‘FW bath’ refers to a sea lice bath treatment, where fish are taken from their sea pens and placed into a large boat filled with freshwater for a few hours. This causes the sea lice to then fall off the fish. The fish are placed back into their sea pens and the lice are captured and composted in a land-based facility. The use of freshwater baths were first implemented in the Discovery Islands in 2019.
‘Hydrolicer’ refers to a mechanical sea lice treatment, where fish are removed from their sea pens and travel through a system on a boat that sprays pressurized water at the fish, and removes the lice. The fish are then placed back into their sea pens and the lice are captured and composted in a land-based facility. Hydrolicer treatments are a new method of sea lice mitigation in BC and were implemented in 2019. These treatments have been applied in the Discovery Islands farms as a successful method of lice removal.
Many novel techniques (e.g. hydrolicer, hydrogen peroxide, freshwater) to manage sea lice have been implemented in the Discovery Islands and elsewhere beginning in 2015. The adoption of alternative methods for sea lice control, and their rotational use is part of an Integrated Pest Management approach which helps to prevent the development of medication resistance and allows for improved control.
|Year||Treatment||Number of treatments|
|FW bath treatment||3|
Since 2011, 96% of marine finfish aquaculture sites monitored in the Discovery Islands were below regulatory thresholds, compared to 84% in other areas of BC.
|Year||Area||Above regulatory thresholds||Below regulatory thresholds|
|Rest of BC||12||43|
|Rest of BC||9||37|
|Rest of BC||6||40|
|Rest of BC||3||38|
|Rest of BC||10||44|
|Rest of BC||7||38|
|Rest of BC||7||38|
|Rest of BC||4||34|
|Rest of BC||5||10|
Conditions of Licence require industry to conduct monitoring of the sea floor at peak production to ensure that thresholds for indication of harm are not exceeded. The presence of free sulphides in sediments are monitored for soft bottom sites, and the presence of sulphide oxidizing bacteria (e.g. Beggiatoa sp.) and OPC (polychaetes) are monitored for hard bottom sites. If thresholds are exceeded, the facility may not be stocked again until further monitoring indicates that the sea floor has adequately recovered. Overall, benthic impact at farms has been decreasing, likely due to better food conversion and digestibility of feed, decreased stocking densities, and moving containment arrays further offshore in deeper water and faster currents.
|Date||Licence holder||Facility||Sea bed type||Survey results|
|28-Mar-11||Marine Harvest Canada||Shaw Point||Soft Substrate||1 of 8 sediment sampling stations had chemical changes to the seabed which require additional monitoring|
|28-Mar-13||Marine Harvest Canada||Phillips Arm||Soft Substrate||1 of 4 sediment sampling stations had chemical changes to the seabed which require additional monitoring|
Incidental catch and wild mortalities
The number of wild fish killed at fish farms in the Discovery Islands is significantly lower than in other areas of British Columbia, accounting for only 2% of all dead wild fish captured at marine fish farms since 2011.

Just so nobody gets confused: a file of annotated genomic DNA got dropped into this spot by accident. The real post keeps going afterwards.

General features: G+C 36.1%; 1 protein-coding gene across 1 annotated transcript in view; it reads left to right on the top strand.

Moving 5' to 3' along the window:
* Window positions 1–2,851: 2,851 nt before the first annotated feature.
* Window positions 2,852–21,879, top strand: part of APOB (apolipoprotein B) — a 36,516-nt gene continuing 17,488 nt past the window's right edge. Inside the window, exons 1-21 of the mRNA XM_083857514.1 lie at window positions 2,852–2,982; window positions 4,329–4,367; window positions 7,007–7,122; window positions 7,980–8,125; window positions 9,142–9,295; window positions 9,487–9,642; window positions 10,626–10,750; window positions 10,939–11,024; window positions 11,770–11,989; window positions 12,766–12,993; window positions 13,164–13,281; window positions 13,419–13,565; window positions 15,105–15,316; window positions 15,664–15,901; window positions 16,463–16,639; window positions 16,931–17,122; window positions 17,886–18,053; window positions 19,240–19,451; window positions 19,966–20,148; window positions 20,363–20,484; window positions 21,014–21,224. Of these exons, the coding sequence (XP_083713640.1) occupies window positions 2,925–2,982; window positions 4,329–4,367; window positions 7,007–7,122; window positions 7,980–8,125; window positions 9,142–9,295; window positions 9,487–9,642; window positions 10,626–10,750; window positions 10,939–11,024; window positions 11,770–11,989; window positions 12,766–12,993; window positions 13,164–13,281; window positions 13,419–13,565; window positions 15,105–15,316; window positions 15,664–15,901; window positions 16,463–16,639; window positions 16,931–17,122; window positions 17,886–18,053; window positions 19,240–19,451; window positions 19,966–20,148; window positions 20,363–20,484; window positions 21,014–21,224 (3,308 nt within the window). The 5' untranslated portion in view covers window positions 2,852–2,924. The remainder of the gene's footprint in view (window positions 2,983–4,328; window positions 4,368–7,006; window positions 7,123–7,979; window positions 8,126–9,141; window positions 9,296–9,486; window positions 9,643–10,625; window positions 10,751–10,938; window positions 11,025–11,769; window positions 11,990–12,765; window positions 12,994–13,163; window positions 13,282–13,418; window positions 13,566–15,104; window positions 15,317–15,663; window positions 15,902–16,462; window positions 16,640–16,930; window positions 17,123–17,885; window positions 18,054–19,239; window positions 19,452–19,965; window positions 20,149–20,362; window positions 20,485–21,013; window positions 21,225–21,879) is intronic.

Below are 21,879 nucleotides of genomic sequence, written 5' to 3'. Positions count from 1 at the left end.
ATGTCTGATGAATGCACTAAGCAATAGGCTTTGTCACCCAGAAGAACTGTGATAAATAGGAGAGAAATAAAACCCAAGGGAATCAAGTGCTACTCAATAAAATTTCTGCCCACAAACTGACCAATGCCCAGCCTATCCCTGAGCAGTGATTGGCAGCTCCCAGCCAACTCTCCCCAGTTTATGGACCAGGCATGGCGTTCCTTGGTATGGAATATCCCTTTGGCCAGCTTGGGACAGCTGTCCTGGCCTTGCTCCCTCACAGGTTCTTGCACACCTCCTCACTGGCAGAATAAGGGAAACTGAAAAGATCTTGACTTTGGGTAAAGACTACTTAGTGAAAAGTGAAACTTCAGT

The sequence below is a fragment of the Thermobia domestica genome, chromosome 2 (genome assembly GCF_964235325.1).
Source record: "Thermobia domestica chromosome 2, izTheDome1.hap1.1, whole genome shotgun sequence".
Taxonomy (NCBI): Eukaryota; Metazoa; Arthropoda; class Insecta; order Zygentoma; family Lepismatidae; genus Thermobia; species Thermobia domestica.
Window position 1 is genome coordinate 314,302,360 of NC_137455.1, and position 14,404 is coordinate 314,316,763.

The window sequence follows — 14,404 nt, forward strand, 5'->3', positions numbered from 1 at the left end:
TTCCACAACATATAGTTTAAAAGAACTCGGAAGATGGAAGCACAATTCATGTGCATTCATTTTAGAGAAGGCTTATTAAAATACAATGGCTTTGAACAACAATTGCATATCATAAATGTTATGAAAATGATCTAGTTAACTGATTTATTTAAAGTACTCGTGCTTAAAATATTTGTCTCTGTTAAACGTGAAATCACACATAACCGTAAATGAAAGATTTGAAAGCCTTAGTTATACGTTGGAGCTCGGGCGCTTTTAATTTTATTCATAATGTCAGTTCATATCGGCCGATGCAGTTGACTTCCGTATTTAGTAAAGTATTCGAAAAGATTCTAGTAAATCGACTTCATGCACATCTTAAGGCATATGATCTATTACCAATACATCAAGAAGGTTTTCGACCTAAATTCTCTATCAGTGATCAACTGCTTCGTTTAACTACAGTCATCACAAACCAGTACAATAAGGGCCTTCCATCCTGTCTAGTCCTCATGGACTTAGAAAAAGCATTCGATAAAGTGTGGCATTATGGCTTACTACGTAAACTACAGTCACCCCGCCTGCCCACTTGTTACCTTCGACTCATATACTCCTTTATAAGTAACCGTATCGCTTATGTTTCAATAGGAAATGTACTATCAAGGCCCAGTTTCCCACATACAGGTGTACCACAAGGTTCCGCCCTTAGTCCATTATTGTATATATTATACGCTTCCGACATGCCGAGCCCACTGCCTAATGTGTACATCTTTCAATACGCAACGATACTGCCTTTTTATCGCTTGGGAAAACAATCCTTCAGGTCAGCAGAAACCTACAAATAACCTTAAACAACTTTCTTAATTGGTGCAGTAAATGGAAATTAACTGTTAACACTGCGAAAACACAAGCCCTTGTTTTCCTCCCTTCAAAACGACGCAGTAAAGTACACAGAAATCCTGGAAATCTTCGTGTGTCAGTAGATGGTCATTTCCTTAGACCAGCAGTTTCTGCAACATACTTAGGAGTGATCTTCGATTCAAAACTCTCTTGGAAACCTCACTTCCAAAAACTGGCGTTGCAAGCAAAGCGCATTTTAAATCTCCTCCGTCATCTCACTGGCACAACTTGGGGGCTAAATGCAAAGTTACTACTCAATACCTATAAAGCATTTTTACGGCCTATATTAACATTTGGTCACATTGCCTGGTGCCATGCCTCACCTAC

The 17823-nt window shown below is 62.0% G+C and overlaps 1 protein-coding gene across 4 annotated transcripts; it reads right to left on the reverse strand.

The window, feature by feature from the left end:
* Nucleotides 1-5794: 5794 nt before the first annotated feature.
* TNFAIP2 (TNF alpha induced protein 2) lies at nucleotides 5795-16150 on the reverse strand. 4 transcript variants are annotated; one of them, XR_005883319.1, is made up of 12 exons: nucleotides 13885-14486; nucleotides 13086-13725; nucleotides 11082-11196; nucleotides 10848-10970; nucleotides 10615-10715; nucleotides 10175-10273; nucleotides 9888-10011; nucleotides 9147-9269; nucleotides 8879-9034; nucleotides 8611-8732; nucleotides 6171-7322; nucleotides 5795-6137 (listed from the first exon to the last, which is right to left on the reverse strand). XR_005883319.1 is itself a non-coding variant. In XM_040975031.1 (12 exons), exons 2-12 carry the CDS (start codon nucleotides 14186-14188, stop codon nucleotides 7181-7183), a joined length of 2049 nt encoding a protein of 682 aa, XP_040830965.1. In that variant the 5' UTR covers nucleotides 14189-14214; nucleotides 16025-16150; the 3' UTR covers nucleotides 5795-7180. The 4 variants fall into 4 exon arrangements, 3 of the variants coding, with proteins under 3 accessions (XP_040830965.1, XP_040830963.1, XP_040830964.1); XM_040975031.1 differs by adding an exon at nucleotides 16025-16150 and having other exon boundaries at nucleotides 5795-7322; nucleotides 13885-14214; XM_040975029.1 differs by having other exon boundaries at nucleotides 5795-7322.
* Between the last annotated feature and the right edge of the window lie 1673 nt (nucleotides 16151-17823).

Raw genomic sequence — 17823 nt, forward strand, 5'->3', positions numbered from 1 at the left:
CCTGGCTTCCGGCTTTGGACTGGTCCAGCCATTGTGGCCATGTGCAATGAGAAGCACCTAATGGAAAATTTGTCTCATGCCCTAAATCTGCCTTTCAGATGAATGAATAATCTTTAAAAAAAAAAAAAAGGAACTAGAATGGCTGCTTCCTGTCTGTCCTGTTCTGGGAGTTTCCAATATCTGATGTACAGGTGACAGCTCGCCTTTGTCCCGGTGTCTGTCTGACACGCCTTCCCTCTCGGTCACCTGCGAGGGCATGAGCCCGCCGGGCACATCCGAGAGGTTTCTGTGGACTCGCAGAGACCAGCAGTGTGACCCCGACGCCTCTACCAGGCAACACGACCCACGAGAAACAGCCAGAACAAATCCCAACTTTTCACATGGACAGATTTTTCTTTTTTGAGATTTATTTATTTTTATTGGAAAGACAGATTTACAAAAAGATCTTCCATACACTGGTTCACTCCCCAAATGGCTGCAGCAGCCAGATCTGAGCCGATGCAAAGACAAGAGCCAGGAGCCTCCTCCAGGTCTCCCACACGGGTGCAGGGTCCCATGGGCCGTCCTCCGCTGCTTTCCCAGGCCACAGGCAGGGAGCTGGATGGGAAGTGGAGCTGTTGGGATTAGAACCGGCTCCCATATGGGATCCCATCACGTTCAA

|Rest of BC||60||281||6376||1296||1751||5||28|
|Rest of BC||208||2119||415490||164||38||0||68|
|Rest of BC||52150||1546||66110||259||2527||50||43|
|Rest of BC||10660||748||197423||2138||3758||0||20|
|Rest of BC||2979||9474||88027||82579||532||59||63|
|Rest of BC||1428||6278||242801||104241||3688||1139||20|
|Rest of BC||349||24228||200582||59821||15332||2565||2|
|Rest of BC||616||1845||94958||23487||3993||1044||9|
|Rest of BC||1105||972||80936||63587||437||124||6|
‘Incidental catch’ are any wild fish that are captured as a result of aquaculture activities including harvest, transfer or net removal. Licence holders are required to report both dead and released incidental catch, but only dead fish are publicly reported.
Wild mortalities are any wild fish that died or were captured within an aquaculture facility, where the cause of death or capture cannot be directly attributed to aquaculture activities. These are fish that are brought up in routine mortality uplifts, or scooped out of pens when harvest or transfer activities are not being performed.
Licence holders are required to release all fish with least harm whenever possible. More than 70% of wild fish that are captured in aquaculture facilities are released back into the surrounding environment without harm.
DFO conducts inspections of harvest and transfer events at farm sites on an opportunistic basis. In addition, in 2018 and 2019, inspections occurred at fish processing plants to observe wild fish presence. This work ensures mitigation is followed at farms, and that wild fish are properly identified, recorded and reported to DFO.
Since 2011, there have been 17 accidental drownings of marine mammals at fish farms in the Discovery Islands. Authorized fatalities are no longer allowed.
|Year||Area||California sea lion||Harbour seal||Humpback whale||Stellar sea lion||Unknown|
|Rest of BC||224||22||0||2||0|
|Rest of BC||10||8||0||0||1|
|Rest of BC||4||3||1||0||0|
|Rest of BC||6||6||0||0||0|
|Rest of BC||25||12||0||0||0|
|Rest of BC||4||1||3||0||0|
|Rest of BC||0||2||0||0||0|
|Rest of BC||1||1||1||0||0|
|Rest of BC||0||0||0||0||0|
Marine mammal deaths at marine fish farms have declined. Anti-predator netting, above water fencing and electric wires are effective when properly employed and maintained. As marine mammal populations grow in BC, new strategies to manage interactions with fish farms will be particularly important. These new technologies include improved net materials, non-harmful acoustic tools, and olfactory deterrents.